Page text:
One of the most popular Do-It-Yourself projects to perform is the replacement of the front springs and shocks. I usually recommend that you replace both the front and the rear at the same time, as they take the same abuse over their lifetime. As a rule, the shocks should always be replaced in axle pairs either front or rear (left
and right together). In this article, we will focus on the replacement of the front shocks and springs.
I recommend that you replace your shocks every five to seven years - 50,000 miles or so, or when they start to feel weak or worn out. These are gas over hydraulic shocks. The “antique” push down on a corner of the car and watch for
bounce/rebound will NOT work. The gas charge IS critical to suspension handling/ride quality, and when it fails the hydraulic component will still pass a bounce/rebound test. Many owners are stunned by the drastic “it’s a new car” change in suspension handling/ride quality because the old shocks where driven years beyond failure.
Different driving patterns may also affect the life of shock absorbers. Cars that are raced or driven hard on windy roads may need to have their shocks replaced more often than typical street cars. It is important to remember if you install performance springs into your car that raise or lower it from its stock level, you will need to have the car realigned and install shocks that are designed to work with the shorter springs. Changing the height of the suspension changes the values of the suspension settings.
Changing the shocks is relatively easy, requiring the use of various sockets and a floor jack. However, changing the springs requires the use of a special
Mercedes-Benz tool, a heavy duty internal spring compressor. The first thing to do is jack the car up and support it safely on jackstands. NEVER rely on a floor jack to hold the car up.
The first step is to place a floor jack under the front brake disc (Figure
2). This prevents the control arm from flying downward once the upper
control arm link and shock are disconnected.
Once the car is jacked up,
remove both front wheels and open the hood.
Please refer to our article on jacking up your Mercedes E320 (W210 Chassis)
for more info. Once secured, remove the front wheel. Once the wheel is
removed, you'll see all the components that make up the front suspension.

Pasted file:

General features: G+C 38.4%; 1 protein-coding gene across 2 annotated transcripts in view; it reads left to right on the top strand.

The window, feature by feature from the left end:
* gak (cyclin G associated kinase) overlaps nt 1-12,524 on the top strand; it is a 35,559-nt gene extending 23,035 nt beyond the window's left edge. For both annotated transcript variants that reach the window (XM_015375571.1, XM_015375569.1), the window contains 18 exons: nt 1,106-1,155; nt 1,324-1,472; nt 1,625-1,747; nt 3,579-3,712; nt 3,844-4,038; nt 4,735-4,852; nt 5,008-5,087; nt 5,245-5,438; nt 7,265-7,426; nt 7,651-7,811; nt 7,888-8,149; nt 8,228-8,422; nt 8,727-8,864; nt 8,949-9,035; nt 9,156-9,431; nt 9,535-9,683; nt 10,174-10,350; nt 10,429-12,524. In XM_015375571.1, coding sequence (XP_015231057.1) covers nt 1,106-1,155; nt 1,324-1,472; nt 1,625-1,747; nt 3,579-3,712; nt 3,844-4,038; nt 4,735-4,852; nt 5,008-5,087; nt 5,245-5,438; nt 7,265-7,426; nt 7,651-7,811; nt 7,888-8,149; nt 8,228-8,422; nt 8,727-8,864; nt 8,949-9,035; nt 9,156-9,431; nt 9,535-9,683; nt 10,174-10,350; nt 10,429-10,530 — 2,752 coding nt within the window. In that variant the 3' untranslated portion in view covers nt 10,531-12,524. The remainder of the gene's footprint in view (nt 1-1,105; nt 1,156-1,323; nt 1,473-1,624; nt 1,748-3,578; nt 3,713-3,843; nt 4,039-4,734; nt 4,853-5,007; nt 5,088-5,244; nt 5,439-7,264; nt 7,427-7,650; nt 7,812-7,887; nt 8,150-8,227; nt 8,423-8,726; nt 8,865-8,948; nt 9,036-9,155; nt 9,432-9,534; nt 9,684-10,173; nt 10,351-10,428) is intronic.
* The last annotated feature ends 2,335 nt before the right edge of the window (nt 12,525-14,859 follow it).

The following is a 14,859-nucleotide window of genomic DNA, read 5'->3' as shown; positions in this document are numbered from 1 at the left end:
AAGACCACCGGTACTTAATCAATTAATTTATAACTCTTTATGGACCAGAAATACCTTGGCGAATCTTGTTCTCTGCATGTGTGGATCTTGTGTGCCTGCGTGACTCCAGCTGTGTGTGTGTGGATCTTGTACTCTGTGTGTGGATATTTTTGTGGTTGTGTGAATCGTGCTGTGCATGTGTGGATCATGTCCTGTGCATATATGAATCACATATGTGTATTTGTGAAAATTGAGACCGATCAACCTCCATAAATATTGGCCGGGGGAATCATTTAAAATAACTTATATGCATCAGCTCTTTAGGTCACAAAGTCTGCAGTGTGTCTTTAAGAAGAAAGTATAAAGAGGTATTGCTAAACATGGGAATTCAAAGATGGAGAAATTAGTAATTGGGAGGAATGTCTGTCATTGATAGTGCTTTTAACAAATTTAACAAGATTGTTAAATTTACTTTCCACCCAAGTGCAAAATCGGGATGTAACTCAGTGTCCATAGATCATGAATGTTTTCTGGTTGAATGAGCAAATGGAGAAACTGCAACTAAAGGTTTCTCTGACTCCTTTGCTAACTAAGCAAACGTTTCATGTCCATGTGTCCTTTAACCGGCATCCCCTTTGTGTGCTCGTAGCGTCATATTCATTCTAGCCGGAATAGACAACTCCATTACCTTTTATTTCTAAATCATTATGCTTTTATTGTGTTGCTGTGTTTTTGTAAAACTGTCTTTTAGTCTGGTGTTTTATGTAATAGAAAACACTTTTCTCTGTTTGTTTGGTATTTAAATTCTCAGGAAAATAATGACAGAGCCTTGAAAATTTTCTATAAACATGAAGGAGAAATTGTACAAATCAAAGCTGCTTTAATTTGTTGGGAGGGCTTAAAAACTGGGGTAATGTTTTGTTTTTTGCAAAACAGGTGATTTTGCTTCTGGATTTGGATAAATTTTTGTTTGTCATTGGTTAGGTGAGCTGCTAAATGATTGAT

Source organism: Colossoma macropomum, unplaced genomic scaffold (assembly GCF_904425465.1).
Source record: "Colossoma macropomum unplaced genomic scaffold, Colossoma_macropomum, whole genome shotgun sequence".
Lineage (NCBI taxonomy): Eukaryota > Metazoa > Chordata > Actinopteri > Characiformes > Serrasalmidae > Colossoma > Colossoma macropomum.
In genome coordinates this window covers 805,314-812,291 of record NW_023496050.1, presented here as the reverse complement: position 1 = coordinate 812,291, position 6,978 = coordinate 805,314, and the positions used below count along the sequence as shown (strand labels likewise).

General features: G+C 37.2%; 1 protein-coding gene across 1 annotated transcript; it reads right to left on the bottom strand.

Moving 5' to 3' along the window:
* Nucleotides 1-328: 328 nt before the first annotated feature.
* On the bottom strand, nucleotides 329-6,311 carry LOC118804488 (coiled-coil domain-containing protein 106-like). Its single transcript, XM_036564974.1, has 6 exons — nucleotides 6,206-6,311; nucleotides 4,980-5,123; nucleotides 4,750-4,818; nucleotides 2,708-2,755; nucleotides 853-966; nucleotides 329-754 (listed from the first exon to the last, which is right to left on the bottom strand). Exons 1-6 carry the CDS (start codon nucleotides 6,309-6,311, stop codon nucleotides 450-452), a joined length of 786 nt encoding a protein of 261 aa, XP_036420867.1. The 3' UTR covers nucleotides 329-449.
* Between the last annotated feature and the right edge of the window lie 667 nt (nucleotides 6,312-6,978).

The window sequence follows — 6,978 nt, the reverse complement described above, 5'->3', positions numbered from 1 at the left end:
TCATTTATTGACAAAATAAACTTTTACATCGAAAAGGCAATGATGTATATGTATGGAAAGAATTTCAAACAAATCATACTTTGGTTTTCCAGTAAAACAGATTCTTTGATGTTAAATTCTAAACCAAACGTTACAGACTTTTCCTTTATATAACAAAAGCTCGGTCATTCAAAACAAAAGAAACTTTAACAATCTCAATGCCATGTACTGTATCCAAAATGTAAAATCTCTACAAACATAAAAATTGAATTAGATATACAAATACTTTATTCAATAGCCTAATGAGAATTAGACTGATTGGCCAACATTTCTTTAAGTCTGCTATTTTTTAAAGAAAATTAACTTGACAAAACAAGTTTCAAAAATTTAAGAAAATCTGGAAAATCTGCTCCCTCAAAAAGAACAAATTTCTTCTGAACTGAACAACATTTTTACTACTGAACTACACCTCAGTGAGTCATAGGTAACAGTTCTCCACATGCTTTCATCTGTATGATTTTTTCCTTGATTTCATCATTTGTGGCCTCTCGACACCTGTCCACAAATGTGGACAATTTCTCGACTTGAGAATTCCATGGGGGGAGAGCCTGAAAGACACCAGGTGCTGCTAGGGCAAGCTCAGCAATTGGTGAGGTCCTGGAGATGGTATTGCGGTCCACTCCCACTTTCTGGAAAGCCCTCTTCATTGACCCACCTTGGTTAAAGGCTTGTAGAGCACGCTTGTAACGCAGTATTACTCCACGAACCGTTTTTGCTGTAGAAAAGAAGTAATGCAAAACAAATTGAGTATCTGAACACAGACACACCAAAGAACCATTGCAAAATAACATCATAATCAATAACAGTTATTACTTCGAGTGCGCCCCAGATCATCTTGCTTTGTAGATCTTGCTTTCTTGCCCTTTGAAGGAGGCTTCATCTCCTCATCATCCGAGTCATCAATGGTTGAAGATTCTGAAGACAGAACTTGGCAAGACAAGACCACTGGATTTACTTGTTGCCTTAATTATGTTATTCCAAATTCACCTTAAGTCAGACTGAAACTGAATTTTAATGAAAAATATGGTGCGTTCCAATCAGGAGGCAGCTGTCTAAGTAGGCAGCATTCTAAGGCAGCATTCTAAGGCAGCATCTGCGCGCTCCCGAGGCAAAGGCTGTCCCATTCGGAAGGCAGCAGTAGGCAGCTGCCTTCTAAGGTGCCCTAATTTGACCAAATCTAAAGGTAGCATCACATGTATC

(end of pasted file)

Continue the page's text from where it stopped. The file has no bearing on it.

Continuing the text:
At the top of the car,
inside the engine bay, you'll see the upper shock mounting nuts (Figure 3).
The upper connection for the shock absorber uses a rubber grommet, large
washer and two lock nuts to hold it in place on the body.
Shown here is a new front shock absorber for the Mercedes-Benz E320. Along with the shock, you'll receive the rubber mounts and new hardware to bolt the shock into the car.
Place a floor jack under the front control arm as shown here. This will support the front suspension as you loosen and remove the mounting nuts at the top and prevent the control arm from flying downward once the top shock absorber nut is removed.
With the brake booster hose moved out of the way, you have access to the two lock nuts holding the top of the shock inside the car. Hold the bottom 17mm nut with an open end wrench while you loosen and remove the top nut with a socket as shown here.
Seat the bottom of the new shock into the bracket on the control arm, take the new 17mm bolt and slide it into the bracket, through the shock (green arrow) and fit the new 16mm nut on the end. Tighten the nut and bolt to 30ft-lbs.
Use a floor jack to jack the top of the shock through the hole at the top. Once through, fit the new rubber grommet over the shock rod, then the flat washer and the new nut at the top. Don’t tighten it down just yet.
Now install the new top nut on the shock until it bottoms out on the shock threads (green arrow). Re-insert the vacuum line into the brake booster and the bracket. At this point, if you are just replacing the shocks, you can put the wheels back on and lower the car down.
This is the heavy duty Mercedes spring compressor that is required to compress the springs on the W210. Don’t try to compress the springs with external type compressors. You risk damage top both yourself and the car.